Sarah [DeLappe, screenwriter] and I edited this together and I think if I create something, whether it’s me on stage as an actress or me creating a film, I think the only way to [get myself in the right headspace for a movie] is to put my own pain or my little demons on screen so that all of those characters in the movie are, for me personally, versions of myself and all of those relationships are all drawn from moments of my own life and Sarah’s life. So, there’s a lot of things in the film that are private references for me and you just mix-it it up like a cocktail and throw it on the screen. There are many autobiographical things here.

Hopefully not too autobiographical since, you know, this is a murder mystery. But I did have a question about this being your first American feature, as your first film was Danish. Was there anything stylistically different between Danish and American - English filmmaking?

I’m from the Netherlands, which is a super small country in Europe and you have more access to government money to make art. So that’s very different because you don’t have the expectation to make the money back like you do here in the US. You basically get the money from the government and make the film and here every dollar that you’re spending gives you more responsibility because you have to think about you’re going to make that back. There’s a difference between unions as well, in my country because it’s so small it’s much more communal and less of a power structure. But it’s been really interesting for me to be part of this dynamic between the countries because in the Netherlands there’s only so many people to show a film to in a country that small. In the US, the population is huge so it’s like a world stage. I’ve learned so much.

I love this large isolated millionaire mansion that you use to stage this mystery slasher. You get tremendous mileage out of a single location. Was it all practical in that house or were there things filmed on set as well?

I took my DP [Director of Photography] Jasper Wolf from the Netherlands with me on this journey because we have a special way of working in a way that’s very European. It’s this handheld style that doesn’t hide very much. The actors have to be in the moment all the time because you never know if a director is going to suddenly point the camera at you, so that way the [filmmaking process] is less technical and more actual.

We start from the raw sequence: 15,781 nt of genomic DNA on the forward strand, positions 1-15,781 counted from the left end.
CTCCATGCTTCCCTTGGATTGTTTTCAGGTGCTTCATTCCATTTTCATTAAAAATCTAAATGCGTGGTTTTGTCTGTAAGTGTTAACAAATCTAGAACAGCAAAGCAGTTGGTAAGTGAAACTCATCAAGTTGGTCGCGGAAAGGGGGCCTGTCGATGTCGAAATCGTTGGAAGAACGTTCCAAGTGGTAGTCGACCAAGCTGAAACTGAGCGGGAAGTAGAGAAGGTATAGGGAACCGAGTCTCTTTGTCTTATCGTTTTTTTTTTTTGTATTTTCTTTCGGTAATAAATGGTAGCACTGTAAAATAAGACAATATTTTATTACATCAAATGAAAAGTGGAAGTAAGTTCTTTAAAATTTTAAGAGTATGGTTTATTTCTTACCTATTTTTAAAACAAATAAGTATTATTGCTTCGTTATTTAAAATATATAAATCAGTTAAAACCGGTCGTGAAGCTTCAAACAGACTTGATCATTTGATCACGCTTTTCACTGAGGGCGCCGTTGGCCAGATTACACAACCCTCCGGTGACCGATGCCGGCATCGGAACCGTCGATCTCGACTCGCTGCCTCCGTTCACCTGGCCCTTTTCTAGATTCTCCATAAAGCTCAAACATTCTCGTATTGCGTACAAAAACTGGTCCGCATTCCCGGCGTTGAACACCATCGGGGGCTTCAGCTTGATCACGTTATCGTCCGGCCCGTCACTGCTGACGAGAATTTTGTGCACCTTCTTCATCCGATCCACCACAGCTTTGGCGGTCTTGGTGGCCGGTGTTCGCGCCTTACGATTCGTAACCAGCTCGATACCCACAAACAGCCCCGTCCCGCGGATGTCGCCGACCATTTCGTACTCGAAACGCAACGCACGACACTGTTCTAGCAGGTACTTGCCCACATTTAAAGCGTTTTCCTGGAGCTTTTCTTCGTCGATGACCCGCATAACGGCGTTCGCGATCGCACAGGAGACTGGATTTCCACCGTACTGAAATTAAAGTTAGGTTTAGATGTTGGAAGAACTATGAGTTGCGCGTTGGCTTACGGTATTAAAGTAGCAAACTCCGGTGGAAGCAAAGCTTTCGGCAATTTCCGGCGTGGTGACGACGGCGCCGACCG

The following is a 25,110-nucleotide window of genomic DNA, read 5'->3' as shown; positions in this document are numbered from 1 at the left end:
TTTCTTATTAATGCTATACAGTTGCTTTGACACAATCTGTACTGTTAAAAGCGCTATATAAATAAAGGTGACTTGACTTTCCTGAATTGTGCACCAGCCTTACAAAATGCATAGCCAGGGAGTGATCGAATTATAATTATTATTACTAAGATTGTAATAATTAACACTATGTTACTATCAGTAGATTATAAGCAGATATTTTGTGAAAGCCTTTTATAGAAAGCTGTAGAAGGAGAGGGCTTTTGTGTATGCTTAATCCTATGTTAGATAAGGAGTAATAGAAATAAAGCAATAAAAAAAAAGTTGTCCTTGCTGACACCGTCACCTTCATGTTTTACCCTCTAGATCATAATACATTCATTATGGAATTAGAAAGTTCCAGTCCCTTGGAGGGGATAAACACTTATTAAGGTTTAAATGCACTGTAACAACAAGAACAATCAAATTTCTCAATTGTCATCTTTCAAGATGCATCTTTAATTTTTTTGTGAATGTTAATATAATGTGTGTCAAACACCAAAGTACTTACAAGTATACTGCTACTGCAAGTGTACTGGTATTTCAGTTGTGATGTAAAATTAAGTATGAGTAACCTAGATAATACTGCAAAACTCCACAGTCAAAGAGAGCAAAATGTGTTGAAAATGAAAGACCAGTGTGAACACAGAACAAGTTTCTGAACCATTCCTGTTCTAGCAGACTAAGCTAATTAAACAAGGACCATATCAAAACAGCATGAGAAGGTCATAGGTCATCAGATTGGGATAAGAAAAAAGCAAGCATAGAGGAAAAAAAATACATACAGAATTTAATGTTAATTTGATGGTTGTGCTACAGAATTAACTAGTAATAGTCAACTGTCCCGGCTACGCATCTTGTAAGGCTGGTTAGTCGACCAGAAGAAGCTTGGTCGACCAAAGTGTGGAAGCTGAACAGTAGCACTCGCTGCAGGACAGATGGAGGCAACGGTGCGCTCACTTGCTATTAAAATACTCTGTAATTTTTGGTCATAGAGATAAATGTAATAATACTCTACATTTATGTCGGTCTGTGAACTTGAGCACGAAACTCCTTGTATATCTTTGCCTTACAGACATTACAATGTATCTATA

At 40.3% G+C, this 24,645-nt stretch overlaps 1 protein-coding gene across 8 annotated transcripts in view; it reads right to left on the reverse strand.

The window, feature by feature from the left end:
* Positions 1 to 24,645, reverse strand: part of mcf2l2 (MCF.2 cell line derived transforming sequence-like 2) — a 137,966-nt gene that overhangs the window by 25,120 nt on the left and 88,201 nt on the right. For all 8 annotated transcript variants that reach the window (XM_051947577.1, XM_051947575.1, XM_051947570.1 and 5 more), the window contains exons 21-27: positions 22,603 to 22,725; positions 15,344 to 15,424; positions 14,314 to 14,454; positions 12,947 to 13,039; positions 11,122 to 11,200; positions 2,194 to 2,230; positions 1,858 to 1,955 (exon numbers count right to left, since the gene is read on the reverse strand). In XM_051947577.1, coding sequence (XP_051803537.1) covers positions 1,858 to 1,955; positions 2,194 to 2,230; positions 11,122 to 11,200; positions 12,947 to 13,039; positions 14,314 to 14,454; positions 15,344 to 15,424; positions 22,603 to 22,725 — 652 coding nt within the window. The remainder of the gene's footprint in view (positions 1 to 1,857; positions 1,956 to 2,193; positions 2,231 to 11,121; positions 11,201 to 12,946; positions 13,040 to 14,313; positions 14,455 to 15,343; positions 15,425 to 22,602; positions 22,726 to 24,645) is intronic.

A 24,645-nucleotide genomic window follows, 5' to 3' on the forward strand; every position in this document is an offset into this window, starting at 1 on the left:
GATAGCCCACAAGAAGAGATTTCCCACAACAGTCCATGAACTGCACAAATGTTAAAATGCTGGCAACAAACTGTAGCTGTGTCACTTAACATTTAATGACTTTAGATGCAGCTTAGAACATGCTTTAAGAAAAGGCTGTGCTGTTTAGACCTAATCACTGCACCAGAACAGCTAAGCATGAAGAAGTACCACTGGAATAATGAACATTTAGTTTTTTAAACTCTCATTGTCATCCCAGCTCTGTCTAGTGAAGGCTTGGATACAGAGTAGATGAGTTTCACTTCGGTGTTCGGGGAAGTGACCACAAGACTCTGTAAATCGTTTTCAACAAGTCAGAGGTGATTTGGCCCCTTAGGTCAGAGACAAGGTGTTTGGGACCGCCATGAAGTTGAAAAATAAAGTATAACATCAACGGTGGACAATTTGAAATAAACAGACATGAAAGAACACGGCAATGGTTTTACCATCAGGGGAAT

The first thing I said is that I’m not going to do anything artificial, so we needed to find a house that had all the locations that we needed. I wanted it to be as real as possible and a place where everyone could be together, including the technicians. I wanted someone that represented the idea of the American dream gone wrong, the symbol of narcissism, the symbol of right, and that house had an inside basketball court, it was so wild. We did scout a lot of houses, but when we got to this one it was perfect. It had been on sale for a very long time because it was crazy expensive and nobody wanted to buy it and there was some mold in it and it was already deteriorating. There were rats floating in the pool when we arrived, it was so horrifying. And of course, we cleaned it up completely and we made it look nice again, but it was an amazing location because we could use it like a theater. It was dark and decadent. We literally had every location in that building to create that atmosphere of the pressure cooker that the film actually is.

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Speaking of darkness… being in the dark is both metaphorically and literally integral to the plot of the film. I’m guessing that filming in literal pitch black with minimal lighting in the way of Alice’s (Rachel Sennott’s) glow-in-the-dark bracelets or the characters’ cellphone flashlights was tricky. How did you tackle filming this way?

Yeah, this was one of the biggest challenges to crack beforehand. I was taught as a director that you have to prepare like a military sergeant and then you can let go in the moment. And we prepared for months and months and months. We just thought about them lighting each other with iPhones would be more realistic and then also give Rachel those bracelets and necklace so that she can be a source of light similar to a lighthouse. And it makes sense within the context of the film that she would dress herself up with these neon lights because of course they all know that this big hurricane is coming. So they have all these emergency lights on hand.